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Cycle of unreasonable alimony a reality for jailed husband

For one former Citadel investment portfolio manager, going to jail for missed child support payments have become a part of life. His situation is a unique one. The ex-portfolio manager who used to make $1 million a year, has been in jail eight times for failure to pay child support as he coped with the end of a seventeen year marriage. His story begins with the loss of his job in a sluggish economy, spending time unemployed and exhausting his savings. Ultimately, he was no longer able to come up with the almost $100,000 a year, court-ordered alimony and child support.

He accepts his fate, gets his nicotine patches in advance, and emails friends and relatives that he will once again be locked up. In a recent interview, the man calls it a circle of hell with no way out; he pays as long as he can before the legal ramifications of the alimony laws pull him back into a relentless system. Many New Jersey ex-spouses are subject to similar irregularities in lifetime alimony laws. Some owe amounts similar to the former investor and when they're short, it's back to the joint, often for contempt of court.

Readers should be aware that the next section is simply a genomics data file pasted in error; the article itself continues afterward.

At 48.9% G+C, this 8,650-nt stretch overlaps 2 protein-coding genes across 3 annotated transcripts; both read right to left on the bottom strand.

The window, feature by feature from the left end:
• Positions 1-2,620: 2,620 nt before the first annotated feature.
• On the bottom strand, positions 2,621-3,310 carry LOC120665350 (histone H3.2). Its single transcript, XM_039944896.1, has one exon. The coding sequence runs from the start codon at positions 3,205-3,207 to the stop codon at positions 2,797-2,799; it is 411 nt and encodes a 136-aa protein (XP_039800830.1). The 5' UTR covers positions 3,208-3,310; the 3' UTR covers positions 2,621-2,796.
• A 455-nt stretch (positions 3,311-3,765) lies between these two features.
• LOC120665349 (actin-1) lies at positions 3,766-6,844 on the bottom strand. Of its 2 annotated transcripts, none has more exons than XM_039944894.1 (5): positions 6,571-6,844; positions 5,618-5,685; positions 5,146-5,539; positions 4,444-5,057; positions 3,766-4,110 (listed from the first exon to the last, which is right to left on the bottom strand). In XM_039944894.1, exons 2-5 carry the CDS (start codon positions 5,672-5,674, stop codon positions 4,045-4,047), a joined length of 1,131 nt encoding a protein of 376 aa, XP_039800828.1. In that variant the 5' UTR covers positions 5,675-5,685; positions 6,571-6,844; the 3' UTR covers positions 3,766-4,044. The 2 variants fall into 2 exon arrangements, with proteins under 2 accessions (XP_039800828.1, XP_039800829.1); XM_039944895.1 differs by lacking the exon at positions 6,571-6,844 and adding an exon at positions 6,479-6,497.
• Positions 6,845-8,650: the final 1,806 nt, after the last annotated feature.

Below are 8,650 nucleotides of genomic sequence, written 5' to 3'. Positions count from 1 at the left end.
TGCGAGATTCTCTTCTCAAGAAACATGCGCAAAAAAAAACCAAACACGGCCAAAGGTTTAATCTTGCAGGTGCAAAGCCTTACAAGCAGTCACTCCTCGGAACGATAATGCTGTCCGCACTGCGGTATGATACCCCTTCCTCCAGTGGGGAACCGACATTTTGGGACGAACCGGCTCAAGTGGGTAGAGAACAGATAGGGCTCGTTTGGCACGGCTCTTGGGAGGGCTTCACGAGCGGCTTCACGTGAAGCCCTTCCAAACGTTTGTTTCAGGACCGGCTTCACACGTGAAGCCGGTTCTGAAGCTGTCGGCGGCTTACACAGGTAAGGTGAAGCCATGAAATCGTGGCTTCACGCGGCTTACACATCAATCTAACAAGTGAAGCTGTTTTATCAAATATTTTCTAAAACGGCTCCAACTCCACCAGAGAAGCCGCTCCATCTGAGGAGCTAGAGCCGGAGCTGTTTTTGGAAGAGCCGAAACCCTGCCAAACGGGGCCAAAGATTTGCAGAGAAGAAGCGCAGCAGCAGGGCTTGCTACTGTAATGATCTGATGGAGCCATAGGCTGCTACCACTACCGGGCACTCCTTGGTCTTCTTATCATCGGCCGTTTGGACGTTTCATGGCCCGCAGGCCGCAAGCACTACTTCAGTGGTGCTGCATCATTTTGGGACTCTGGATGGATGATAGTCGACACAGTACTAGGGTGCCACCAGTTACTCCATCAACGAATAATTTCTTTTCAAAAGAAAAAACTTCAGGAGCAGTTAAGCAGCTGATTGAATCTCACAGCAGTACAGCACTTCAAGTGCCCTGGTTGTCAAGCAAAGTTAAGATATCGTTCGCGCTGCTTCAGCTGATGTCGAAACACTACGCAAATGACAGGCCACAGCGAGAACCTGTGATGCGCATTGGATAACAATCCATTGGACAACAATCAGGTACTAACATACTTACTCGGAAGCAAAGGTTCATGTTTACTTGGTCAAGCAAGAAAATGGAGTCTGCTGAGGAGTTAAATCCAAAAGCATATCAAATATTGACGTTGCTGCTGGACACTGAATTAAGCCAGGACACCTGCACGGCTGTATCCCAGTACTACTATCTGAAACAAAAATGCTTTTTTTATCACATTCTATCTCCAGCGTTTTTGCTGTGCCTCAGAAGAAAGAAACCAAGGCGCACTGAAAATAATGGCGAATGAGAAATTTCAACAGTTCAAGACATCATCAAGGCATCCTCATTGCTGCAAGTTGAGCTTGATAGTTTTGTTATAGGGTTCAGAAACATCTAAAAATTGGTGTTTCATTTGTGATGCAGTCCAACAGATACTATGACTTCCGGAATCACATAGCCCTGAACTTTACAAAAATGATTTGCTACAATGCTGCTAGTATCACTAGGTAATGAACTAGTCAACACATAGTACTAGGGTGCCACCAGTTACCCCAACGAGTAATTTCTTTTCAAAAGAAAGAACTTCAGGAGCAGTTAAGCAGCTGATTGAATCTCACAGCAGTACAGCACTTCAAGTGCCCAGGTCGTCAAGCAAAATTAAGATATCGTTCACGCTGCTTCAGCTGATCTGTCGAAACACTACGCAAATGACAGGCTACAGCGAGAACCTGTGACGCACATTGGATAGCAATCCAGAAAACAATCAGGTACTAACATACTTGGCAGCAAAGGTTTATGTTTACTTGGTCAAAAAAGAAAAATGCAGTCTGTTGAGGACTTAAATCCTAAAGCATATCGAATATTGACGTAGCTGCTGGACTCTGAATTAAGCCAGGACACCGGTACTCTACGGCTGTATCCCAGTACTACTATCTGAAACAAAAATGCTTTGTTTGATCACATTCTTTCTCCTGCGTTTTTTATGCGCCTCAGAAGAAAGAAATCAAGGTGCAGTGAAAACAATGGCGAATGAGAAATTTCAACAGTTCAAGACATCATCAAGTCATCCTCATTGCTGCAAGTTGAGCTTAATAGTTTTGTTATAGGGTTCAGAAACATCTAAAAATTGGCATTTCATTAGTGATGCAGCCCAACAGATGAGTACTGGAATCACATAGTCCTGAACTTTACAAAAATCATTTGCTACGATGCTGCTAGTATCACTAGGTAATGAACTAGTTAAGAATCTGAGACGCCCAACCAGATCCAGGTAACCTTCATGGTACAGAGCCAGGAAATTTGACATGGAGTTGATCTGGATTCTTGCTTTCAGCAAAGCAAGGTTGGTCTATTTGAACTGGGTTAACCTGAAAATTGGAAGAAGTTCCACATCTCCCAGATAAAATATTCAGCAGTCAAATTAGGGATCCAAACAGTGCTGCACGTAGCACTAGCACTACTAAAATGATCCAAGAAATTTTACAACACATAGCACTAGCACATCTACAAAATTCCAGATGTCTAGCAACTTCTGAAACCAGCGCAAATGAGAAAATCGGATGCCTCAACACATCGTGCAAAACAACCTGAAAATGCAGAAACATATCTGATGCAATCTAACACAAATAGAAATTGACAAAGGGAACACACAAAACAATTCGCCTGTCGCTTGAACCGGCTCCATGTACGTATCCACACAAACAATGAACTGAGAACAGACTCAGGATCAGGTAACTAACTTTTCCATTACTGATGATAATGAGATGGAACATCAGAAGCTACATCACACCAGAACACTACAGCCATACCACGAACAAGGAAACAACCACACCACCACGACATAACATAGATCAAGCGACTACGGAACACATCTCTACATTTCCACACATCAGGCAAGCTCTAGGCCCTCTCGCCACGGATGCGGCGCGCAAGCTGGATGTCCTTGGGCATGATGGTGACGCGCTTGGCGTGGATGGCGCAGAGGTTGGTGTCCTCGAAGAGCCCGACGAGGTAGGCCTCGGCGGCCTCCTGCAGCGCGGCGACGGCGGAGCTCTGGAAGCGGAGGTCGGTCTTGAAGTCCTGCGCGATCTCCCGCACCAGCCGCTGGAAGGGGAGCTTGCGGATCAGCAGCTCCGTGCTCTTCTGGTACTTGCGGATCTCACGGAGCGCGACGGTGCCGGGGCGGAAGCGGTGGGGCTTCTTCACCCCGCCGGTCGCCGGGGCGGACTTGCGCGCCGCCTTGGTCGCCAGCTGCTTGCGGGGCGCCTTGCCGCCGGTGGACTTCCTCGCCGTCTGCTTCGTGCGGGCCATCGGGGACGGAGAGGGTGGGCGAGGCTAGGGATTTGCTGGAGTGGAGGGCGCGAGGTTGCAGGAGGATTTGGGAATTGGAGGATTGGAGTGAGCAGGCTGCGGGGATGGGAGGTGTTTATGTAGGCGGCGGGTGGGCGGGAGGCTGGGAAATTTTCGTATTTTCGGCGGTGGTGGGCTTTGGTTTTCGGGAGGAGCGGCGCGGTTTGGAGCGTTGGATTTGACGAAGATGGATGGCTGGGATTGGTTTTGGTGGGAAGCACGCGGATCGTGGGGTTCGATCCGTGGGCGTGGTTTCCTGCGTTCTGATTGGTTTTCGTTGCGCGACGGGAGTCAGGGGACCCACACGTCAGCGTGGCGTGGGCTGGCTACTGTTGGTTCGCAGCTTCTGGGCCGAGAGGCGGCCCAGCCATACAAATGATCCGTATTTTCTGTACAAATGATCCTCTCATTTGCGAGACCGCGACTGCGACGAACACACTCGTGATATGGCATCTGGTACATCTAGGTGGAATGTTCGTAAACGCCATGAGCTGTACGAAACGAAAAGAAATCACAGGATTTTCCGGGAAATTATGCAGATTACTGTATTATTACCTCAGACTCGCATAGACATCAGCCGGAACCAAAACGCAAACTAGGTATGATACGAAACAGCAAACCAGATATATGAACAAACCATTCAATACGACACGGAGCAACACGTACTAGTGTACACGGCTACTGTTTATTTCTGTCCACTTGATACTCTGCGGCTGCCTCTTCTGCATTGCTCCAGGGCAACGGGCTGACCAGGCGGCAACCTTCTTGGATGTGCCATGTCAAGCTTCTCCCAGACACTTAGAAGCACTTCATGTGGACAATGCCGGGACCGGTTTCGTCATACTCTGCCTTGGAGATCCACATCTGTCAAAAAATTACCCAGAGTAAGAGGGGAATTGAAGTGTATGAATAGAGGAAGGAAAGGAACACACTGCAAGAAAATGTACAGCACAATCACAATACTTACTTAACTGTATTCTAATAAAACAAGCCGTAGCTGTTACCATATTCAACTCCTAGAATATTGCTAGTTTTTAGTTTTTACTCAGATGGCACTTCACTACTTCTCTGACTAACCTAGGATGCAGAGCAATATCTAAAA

States like New York, New Jersey, and Connecticut offer hope as they begin to revamp this antiquated alimony system based on 40- or 50-year-old divorce laws that helped protect non-working women who stayed home to raise children and maintain a household. Today's average woman has a more realistic earning power and circumstances have changed for the person who ends up with alimony burdens. So far three states have enacted legislation to abolish lifetime alimony and have begun to examine fair ways to calculate costs for the spouse with higher income to pay post-divorce costs.

If you are experiencing a turbulence involving unreasonable paternity alimony, or child custody issues that are providing extreme financial hardship or jail time, it is in your best interest to consult an advocate with a background in family law. Your future, your finances and your life might be irrevocably changed.

Source: Bloomberg.com, "Jail Becomes Home for Husband Stuck With Lifetime Alimony" Sophia Pearson, Aug. 27, 2013

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